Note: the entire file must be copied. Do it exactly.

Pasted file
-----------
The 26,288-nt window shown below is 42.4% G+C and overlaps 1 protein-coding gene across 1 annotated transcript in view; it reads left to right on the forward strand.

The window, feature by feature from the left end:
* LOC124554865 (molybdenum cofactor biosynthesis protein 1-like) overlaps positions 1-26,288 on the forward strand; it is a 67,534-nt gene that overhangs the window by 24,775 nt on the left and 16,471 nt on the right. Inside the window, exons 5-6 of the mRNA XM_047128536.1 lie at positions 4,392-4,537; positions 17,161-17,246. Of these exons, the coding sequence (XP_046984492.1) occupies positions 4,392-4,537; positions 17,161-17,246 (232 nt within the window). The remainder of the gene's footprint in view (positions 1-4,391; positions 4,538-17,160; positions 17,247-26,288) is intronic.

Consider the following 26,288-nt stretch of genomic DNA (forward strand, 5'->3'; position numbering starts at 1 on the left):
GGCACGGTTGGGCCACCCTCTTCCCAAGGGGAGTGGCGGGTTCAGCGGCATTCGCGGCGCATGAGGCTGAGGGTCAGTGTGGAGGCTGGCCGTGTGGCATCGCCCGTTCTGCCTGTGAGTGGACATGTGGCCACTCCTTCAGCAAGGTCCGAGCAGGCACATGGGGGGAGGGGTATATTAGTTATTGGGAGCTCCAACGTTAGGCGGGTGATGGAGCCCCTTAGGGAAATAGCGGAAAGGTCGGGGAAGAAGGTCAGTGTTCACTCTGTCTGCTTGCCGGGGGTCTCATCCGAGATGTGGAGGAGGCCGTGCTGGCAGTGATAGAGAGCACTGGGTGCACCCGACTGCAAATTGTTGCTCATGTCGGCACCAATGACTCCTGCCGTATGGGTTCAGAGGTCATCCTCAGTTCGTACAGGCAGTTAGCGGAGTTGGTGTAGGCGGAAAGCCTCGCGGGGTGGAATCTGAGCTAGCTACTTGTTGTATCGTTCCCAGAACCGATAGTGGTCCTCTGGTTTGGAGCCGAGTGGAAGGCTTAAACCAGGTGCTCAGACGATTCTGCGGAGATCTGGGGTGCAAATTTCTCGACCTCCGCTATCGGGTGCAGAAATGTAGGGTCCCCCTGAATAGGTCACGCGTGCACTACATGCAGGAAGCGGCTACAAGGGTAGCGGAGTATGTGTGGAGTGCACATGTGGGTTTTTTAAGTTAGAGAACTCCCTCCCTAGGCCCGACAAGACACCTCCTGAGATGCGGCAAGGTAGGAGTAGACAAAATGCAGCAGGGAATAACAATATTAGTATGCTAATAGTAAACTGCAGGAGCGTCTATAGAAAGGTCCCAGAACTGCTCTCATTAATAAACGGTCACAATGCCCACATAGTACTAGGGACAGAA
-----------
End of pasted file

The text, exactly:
The 26,288-nt window shown below is 42.4% G+C and overlaps 1 protein-coding gene across 1 annotated transcript in view; it reads left to right on the forward strand.

The window, feature by feature from the left end:
* LOC124554865 (molybdenum cofactor biosynthesis protein 1-like) overlaps positions 1-26,288 on the forward strand; it is a 67,534-nt gene that overhangs the window by 24,775 nt on the left and 16,471 nt on the right. Inside the window, exons 5-6 of the mRNA XM_047128536.1 lie at positions 4,392-4,537; positions 17,161-17,246. Of these exons, the coding sequence (XP_046984492.1) occupies positions 4,392-4,537; positions 17,161-17,246 (232 nt within the window). The remainder of the gene's footprint in view (positions 1-4,391; positions 4,538-17,160; positions 17,247-26,288) is intronic.

Consider the following 26,288-nt stretch of genomic DNA (forward strand, 5'->3'; position numbering starts at 1 on the left):
GGCACGGTTGGGCCACCCTCTTCCCAAGGGGAGTGGCGGGTTCAGCGGCATTCGCGGCGCATGAGGCTGAGGGTCAGTGTGGAGGCTGGCCGTGTGGCATCGCCCGTTCTGCCTGTGAGTGGACATGTGGCCACTCCTTCAGCAAGGTCCGAGCAGGCACATGGGGGGAGGGGTATATTAGTTATTGGGAGCTCCAACGTTAGGCGGGTGATGGAGCCCCTTAGGGAAATAGCGGAAAGGTCGGGGAAGAAGGTCAGTGTTCACTCTGTCTGCTTGCCGGGGGTCTCATCCGAGATGTGGAGGAGGCCGTGCTGGCAGTGATAGAGAGCACTGGGTGCACCCGACTGCAAATTGTTGCTCATGTCGGCACCAATGACTCCTGCCGTATGGGTTCAGAGGTCATCCTCAGTTCGTACAGGCAGTTAGCGGAGTTGGTGTAGGCGGAAAGCCTCGCGGGGTGGAATCTGAGCTAGCTACTTGTTGTATCGTTCCCAGAACCGATAGTGGTCCTCTGGTTTGGAGCCGAGTGGAAGGCTTAAACCAGGTGCTCAGACGATTCTGCGGAGATCTGGGGTGCAAATTTCTCGACCTCCGCTATCGGGTGCAGAAATGTAGGGTCCCCCTGAATAGGTCACGCGTGCACTACATGCAGGAAGCGGCTACAAGGGTAGCGGAGTATGTGTGGAGTGCACATGTGGGTTTTTTAAGTTAGAGAACTCCCTCCCTAGGCCCGACAAGACACCTCCTGAGATGCGGCAAGGTAGGAGTAGACAAAATGCAGCAGGGAATAACAATATTAGTATGCTAATAGTAAACTGCAGGAGCGTCTATAGAAAGGTCCCAGAACTGCTCTCATTAATAAACGGTCACAATGCCCACATAGTACTAGGGACAGAA